QRR News: What's up Doc?

Lady Sybile is adopted!

 

Our charming Lady Sybile was adopted today by her foster home where she was staying since last October. Lady Sybile was born February 2012 and was abandoned in April 2012 at the Montreal SPCA. Since March 2014 Quebec Rabbit Rescue took over her care. Her adoptive home is very attentive to her needs by having a setup that allows her to climb, something that she loves to do. Congratulations to Lady Sybile and we wish much happiness to her adoptive home!

 

Lady Sybile

February 22, 2015
Our Next Adoption Clinic, February 14, 2015

 

Adoption clinic & nail trimming 10$, to the benefit the rabbits of Quebec Rabbit Rescue.

February 14, 2014 from 10.00am to 14:00pm.

At Global Pitou, Minou et compagnon (Plaza Pointe-Claire) 245 boul. St-Jean, Pointe-Claire, Québec.

Also jewelry, apple treats and toys for bunnies!

Come and meet our wonderful bunnies for adoption. Benjamin and Monsieur Waesley.

 

 

Benjamin Lapin

February 9, 2015
Thank you for your support!

 

The dried fruit bags sale for the holiday period has raised 219$!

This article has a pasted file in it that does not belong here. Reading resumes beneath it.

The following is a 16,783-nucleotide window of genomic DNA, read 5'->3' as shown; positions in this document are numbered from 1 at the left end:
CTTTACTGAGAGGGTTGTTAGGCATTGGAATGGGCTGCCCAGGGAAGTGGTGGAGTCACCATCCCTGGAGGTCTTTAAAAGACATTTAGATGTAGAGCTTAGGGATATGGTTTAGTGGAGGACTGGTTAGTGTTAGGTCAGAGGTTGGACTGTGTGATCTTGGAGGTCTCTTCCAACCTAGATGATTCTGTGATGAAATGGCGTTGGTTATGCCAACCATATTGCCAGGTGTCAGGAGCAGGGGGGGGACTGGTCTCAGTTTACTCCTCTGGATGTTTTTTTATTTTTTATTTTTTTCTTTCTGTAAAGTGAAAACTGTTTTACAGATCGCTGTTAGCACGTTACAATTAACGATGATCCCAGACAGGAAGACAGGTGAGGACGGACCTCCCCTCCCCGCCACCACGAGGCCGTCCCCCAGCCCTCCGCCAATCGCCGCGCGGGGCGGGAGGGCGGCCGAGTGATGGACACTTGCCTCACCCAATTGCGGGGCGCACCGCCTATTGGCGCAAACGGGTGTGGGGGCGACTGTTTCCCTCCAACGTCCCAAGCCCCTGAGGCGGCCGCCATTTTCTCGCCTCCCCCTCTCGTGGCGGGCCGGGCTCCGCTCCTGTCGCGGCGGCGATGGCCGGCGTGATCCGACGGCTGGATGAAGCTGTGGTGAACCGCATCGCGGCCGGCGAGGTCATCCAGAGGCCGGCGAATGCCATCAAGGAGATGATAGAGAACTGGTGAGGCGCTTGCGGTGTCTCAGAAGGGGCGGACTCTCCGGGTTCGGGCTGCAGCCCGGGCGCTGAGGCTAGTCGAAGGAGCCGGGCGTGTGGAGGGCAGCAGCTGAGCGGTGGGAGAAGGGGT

Thank you to all who came and purchased some bags at our adoption clinic,who ordered some and purchase some at the Hôpital Oiseaux & Animaux Exotiques Montreal Bird & Exotic Animal Hospital.


This will help cover the costs of neutering our rabbits and Monsieur Weasley and Benjamin.

 

 

 

Fruits Seches

January 17, 2015

Quebec Rabbit Rescue is run by volunteers and rescues abandoned domestic rabbits. Working with the animal shelters in the greater Montreal area, our organization offers bunnies a second chance at finding their forever home.

We spay and neuter all of our rabbits prior to adoption. We are a no kill rescue and always provide appropriate medical care to all of our adorable rabbits! We do not have a shelter location. Therefore, we rely exclusively on foster homes and volunteers to shelter our bunnies until their adoption.

SETTING YOUR PET RABBIT LOOSE DOESN'T MAKE HER FREE

IT MAKES HER FOOD.
Domestic rabbits lack the survival instincts wild rabbits use to fend for themselves. So they become food for everything from raccoons and dogs to crows and hawks. And the "lucky" ones who don't get eaten get run over by cars or die from weather exposure or disease. Please, before getting a bunny - or abandoning one - consult these articles Reasons Not to Get a Rabbit and Finding a Home for an Unwanted Rabbit published by the House Rabbit Society at www.rabbit.org or contact your local humane society.

IT MAKES HER FOOD.


Looking out the window

 

Domestic rabbits lack the survival instincts wild rabbits use to fend for themselves. So they become food for everything from raccoons and dogs to crows and hawks. And the "lucky" ones who don't get eaten get run over by cars or die from weather exposure or disease. Please, before getting a bunny - or abandoning one - consult these articles: Reasons Not to Get a Rabbit (PDF) and Finding a Home for an Unwanted Rabbit published by the House Rabbit Society at www.rabbit.org or contact your local humane society.